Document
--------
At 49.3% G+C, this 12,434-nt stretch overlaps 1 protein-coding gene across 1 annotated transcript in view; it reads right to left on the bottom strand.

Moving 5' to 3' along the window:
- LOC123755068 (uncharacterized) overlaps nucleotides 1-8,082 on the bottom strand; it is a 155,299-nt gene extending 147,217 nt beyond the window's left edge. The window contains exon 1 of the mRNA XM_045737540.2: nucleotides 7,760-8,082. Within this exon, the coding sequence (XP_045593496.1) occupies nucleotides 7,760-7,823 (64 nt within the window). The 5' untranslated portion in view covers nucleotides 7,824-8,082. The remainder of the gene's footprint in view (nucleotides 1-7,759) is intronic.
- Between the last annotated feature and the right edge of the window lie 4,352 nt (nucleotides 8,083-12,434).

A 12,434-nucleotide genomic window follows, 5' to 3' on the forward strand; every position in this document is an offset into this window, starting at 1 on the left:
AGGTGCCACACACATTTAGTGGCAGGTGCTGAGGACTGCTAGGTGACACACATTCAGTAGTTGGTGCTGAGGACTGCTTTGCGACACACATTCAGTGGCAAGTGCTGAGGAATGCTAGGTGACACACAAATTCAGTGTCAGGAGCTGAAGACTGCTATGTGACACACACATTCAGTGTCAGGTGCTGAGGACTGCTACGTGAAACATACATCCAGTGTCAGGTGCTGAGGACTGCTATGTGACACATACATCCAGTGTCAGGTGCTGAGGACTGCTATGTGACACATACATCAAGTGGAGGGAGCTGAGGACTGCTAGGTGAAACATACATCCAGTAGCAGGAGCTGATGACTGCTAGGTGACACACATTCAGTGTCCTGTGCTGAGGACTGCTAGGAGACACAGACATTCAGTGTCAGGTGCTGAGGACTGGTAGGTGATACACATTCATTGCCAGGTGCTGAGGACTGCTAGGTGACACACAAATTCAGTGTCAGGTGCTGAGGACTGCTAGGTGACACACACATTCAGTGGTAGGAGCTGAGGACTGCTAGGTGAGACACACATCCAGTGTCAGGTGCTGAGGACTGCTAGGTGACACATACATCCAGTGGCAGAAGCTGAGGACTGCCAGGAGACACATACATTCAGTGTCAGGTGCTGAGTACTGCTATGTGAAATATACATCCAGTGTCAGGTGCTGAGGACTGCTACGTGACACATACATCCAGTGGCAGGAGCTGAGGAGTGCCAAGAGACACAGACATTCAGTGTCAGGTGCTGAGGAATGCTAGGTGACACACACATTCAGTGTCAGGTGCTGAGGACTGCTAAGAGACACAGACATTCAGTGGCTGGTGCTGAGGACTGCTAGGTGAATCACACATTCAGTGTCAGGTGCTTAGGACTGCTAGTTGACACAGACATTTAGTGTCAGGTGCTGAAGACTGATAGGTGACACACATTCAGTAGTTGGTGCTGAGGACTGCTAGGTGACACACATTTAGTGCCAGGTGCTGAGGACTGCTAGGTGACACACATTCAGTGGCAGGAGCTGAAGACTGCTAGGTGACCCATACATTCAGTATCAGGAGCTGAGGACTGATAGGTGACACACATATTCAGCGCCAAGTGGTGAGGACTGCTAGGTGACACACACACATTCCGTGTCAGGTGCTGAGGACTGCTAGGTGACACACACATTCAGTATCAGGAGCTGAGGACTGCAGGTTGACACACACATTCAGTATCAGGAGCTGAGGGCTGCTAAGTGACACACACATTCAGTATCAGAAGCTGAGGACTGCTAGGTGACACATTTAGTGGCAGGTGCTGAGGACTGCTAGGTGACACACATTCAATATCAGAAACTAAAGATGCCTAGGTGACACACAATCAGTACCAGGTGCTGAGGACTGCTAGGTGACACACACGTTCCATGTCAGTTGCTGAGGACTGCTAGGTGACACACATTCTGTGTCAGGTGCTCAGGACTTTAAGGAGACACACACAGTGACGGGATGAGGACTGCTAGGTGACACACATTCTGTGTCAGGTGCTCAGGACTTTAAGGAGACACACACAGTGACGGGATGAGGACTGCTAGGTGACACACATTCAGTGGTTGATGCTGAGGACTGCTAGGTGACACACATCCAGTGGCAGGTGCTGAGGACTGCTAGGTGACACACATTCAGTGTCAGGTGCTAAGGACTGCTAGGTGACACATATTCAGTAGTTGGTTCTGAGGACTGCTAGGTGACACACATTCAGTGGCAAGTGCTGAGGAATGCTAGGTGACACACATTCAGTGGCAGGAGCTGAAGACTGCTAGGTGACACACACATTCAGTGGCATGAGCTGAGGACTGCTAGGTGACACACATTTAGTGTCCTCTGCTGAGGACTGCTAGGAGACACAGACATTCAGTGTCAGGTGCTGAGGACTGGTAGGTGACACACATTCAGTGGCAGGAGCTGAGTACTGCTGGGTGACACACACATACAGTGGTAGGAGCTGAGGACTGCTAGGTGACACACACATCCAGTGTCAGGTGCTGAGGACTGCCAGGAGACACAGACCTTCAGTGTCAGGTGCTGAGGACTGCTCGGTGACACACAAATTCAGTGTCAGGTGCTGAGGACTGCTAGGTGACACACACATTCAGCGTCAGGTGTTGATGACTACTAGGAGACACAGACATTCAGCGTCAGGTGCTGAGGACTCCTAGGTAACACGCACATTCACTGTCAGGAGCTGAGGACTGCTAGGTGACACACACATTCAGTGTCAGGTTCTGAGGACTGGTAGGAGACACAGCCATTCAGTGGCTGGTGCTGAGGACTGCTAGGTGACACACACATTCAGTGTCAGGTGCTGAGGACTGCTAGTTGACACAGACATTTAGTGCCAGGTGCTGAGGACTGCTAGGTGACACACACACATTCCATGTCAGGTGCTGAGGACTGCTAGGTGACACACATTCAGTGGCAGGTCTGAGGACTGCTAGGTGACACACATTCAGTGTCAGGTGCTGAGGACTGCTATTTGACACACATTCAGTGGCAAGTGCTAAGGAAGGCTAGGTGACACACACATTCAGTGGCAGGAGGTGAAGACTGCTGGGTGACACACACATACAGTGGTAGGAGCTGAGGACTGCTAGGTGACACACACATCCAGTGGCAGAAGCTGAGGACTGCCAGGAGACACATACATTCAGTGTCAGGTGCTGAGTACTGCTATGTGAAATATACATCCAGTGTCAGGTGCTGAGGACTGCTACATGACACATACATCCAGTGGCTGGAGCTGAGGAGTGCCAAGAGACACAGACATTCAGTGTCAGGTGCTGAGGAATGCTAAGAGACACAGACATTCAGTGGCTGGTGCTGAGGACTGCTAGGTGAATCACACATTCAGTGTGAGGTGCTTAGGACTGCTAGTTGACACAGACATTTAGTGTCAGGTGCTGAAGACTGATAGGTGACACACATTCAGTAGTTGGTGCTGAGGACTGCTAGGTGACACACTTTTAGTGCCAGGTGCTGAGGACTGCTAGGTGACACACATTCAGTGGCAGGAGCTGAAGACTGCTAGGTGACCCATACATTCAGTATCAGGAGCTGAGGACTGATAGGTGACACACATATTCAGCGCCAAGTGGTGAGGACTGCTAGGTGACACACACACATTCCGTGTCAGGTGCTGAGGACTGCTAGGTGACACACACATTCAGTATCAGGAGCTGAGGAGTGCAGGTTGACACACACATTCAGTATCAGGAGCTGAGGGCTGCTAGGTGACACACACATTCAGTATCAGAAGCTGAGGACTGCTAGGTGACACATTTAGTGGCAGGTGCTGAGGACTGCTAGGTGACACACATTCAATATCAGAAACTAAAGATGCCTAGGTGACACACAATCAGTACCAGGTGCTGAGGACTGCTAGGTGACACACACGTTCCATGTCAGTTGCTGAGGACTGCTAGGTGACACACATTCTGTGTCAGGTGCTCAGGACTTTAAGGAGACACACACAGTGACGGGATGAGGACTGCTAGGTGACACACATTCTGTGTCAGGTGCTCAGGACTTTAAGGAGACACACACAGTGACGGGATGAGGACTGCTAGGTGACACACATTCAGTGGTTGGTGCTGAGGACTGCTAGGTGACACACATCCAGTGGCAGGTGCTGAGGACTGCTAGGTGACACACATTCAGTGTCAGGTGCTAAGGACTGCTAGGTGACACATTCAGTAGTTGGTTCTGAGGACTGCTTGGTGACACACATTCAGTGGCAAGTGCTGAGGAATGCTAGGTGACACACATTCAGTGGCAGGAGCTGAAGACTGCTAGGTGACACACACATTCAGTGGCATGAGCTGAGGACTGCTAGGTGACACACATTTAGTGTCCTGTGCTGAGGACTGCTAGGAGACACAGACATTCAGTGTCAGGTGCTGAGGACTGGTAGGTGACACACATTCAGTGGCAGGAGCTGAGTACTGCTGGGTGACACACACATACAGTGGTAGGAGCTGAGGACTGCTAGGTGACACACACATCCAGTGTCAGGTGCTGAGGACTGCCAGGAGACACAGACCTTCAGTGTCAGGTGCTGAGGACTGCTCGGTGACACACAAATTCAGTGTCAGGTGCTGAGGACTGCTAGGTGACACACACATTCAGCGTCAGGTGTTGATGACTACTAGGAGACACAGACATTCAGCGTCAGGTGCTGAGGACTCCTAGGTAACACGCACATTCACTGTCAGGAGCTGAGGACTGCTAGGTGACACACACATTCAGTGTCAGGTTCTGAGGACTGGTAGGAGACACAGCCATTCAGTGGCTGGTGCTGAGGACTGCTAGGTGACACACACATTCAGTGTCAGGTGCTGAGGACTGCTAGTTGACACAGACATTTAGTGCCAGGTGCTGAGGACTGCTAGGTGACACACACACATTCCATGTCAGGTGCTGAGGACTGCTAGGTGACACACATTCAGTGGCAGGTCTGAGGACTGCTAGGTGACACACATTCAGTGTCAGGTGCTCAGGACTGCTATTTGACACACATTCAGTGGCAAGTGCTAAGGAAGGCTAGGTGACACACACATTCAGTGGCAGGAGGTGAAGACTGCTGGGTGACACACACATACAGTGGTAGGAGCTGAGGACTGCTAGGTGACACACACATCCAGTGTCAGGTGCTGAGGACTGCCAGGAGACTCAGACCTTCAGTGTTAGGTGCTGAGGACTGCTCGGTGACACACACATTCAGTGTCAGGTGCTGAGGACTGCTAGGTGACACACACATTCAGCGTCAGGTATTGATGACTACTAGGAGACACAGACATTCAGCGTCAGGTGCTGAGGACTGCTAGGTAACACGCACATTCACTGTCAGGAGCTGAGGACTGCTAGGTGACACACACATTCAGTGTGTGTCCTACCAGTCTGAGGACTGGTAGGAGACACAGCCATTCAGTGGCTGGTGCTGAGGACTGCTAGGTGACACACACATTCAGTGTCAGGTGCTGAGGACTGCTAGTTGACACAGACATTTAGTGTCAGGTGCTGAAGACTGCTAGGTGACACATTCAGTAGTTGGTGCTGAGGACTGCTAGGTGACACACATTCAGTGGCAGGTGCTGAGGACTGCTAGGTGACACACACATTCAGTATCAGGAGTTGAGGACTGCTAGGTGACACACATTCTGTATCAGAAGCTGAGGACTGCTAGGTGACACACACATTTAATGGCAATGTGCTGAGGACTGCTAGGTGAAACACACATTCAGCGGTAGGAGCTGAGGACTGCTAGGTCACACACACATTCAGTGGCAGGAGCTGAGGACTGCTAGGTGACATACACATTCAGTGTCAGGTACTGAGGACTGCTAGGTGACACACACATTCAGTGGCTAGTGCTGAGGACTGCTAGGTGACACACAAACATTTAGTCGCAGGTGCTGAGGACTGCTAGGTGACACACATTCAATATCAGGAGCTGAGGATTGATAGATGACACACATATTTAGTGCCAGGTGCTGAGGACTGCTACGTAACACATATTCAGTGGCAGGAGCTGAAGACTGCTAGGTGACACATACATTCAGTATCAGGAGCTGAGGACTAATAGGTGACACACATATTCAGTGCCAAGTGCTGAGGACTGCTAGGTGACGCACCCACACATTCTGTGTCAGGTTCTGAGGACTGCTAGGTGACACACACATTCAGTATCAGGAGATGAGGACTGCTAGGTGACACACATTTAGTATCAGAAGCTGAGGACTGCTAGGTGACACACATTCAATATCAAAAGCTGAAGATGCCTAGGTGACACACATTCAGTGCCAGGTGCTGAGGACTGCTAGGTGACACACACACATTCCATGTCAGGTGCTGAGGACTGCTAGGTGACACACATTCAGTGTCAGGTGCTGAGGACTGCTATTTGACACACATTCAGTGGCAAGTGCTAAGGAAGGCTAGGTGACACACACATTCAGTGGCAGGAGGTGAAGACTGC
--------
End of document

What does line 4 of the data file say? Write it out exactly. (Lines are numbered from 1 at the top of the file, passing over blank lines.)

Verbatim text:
- Between the last annotated feature and the right edge of the window lie 4,352 nt (nucleotides 8,083-12,434).